Microsoft technology invites non-human nurses into your home -- will you let it in?


Technology is increasingly changing our lives. It seems like every day, a new technological advance is revealed that impacts humanity. Virtual reality masks like Oculus, Samsung Gear VR and Google Cardboard, for example, are changing the way we look at the world. You can travel anywhere by simply looking through a face-mask -- you can take a vacation without leaving your living room.

As the world's population lives longer, and continues to engage in self-destructive behavior, healthcare is one of the few industries guaranteed to never slow down. Unfortunately, as more and more people become insured by Obamacare, getting an appointment with a healthcare professional is getting increasingly difficult. If we can't produce more doctors and nurses, we could have a crisis. What if, however, nurses and doctors didn't have to be human? What if a non-human could come into your home and examine you? A popular Microsoft technology is making this a reality.

"Silicon Valley-based is working to bring a human face to telemedicine. The company's Kinect-powered 'nurse avatar' provides personalized patient monitoring and follow-up care -- not to mention a friendly, smiling face that converses with patients in an incredibly lifelike manner. The nurse avatar, affectionately nicknamed Molly, has access to a patient's records and asks appropriate questions related directly to the patient's past history or present complaints. She has a pleasant, caring demeanor that puts patients at ease. Interacting with her seems surprisingly natural, which, of course, is the goal", says The Kinect for Windows Team.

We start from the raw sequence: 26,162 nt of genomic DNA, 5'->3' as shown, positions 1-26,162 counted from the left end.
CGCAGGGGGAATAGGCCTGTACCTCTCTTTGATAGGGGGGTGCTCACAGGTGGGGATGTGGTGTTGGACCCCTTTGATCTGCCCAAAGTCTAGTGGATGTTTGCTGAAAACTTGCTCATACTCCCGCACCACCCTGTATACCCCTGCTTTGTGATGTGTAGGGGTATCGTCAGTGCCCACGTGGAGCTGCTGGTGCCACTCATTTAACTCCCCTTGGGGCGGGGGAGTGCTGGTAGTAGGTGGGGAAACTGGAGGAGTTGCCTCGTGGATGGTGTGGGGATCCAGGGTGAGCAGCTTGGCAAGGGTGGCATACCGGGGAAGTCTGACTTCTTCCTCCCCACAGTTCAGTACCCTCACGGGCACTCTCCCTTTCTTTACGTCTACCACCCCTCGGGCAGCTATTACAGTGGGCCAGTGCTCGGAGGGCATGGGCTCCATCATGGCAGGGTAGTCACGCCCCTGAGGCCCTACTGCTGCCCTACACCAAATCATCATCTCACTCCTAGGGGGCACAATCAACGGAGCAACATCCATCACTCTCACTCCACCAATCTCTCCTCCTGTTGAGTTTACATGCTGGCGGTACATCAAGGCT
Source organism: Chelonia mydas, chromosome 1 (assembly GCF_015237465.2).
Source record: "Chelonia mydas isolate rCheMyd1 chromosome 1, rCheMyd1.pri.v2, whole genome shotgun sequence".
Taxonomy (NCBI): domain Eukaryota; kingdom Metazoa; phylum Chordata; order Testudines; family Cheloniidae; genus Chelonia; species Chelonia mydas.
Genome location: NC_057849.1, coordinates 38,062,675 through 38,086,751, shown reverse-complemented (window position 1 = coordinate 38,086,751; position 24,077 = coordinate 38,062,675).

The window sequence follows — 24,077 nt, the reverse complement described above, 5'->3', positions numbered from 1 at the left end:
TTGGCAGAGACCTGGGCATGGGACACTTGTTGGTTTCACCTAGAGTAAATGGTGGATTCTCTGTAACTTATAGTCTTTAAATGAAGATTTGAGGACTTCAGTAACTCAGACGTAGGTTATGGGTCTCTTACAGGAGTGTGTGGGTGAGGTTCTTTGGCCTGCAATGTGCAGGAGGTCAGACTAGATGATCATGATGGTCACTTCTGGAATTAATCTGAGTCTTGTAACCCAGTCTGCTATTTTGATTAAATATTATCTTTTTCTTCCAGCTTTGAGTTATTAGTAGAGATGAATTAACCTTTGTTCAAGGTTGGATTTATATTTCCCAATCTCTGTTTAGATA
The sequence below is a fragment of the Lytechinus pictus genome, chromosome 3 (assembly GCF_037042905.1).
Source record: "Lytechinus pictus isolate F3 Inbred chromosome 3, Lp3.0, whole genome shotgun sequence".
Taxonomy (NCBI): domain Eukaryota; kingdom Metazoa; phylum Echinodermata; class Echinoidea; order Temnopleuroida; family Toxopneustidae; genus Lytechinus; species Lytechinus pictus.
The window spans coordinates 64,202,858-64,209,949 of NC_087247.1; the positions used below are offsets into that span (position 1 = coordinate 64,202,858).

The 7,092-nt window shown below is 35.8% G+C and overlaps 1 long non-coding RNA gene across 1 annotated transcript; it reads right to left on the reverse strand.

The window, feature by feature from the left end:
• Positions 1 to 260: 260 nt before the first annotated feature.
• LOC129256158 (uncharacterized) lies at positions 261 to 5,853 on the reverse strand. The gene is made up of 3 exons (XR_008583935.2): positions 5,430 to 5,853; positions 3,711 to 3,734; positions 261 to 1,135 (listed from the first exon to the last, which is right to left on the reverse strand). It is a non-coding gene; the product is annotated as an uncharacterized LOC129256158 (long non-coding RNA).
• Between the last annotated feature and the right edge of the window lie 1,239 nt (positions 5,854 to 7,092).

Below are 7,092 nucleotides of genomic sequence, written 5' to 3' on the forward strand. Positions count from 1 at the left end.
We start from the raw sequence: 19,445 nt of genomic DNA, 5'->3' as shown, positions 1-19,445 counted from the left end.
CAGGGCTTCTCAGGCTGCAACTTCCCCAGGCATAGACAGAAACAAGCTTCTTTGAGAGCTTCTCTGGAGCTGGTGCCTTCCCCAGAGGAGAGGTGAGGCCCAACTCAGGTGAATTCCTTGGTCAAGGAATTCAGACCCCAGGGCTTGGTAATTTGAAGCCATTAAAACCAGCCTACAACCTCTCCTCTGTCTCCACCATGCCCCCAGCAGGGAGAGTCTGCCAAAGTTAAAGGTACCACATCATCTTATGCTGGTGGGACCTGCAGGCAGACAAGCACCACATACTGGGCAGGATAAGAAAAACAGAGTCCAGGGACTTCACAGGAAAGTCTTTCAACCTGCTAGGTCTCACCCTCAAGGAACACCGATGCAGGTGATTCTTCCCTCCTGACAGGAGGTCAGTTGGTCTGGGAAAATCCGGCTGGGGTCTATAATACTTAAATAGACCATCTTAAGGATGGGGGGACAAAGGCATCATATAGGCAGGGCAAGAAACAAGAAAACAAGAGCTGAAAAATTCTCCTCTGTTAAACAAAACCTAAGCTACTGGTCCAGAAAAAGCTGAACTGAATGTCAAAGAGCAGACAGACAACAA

The team further explains, "a growing number doctors and hospitals are recognizing the value of applications such as In fact, the San Mateo Medical Center is one of several major hospitals that have recently added Molly to their staff, so to speak. The value of such solutions is particularly striking in handling patients who suffer from long-term conditions that require frequent monitoring, such high blood pressure or diabetes".

"Molly" (seen directly above) should help patients, healthcare professionals and insurance carriers. A Windows machine and Kinect accessory are easily achievable components, making this relatively realistic.

Patients will have more time for themselves, as they may not have to wait in line to see a doctor or nurse. The Kinect-based solution can be installed in a patient's home or in a local clinic. Not to mention, some sick people may avoid monitoring their health due to long waits and inflexible office-hours; Molly doesn't need to sleep, go to the bathroom or take a vacation. A patient that has greater access to a healthcare professional -- human or not -- should ultimately be healthier.

Healthcare professionals will be able to focus on the truly sick, leaving the more trivial or routine things to the non-human Molly. This should free-up time for nurses and doctors, which in turn should lead to improved healthcare for patients. Why? The professionals should gain more opportunities for rest.

Cost-savings is the big seller, however, and insurance carriers may be the big winners. By installing Molly in the home of a patient with a chronic illness, costly trips to the doctor may be avoided. This could, in theory, lower healthcare premiums as the cost of the Kinect hardware decreases.

Would you be open to inviting non-human nurse into your home? Tell me in the comments.

Photo CreditJulien TromeurShutterstock

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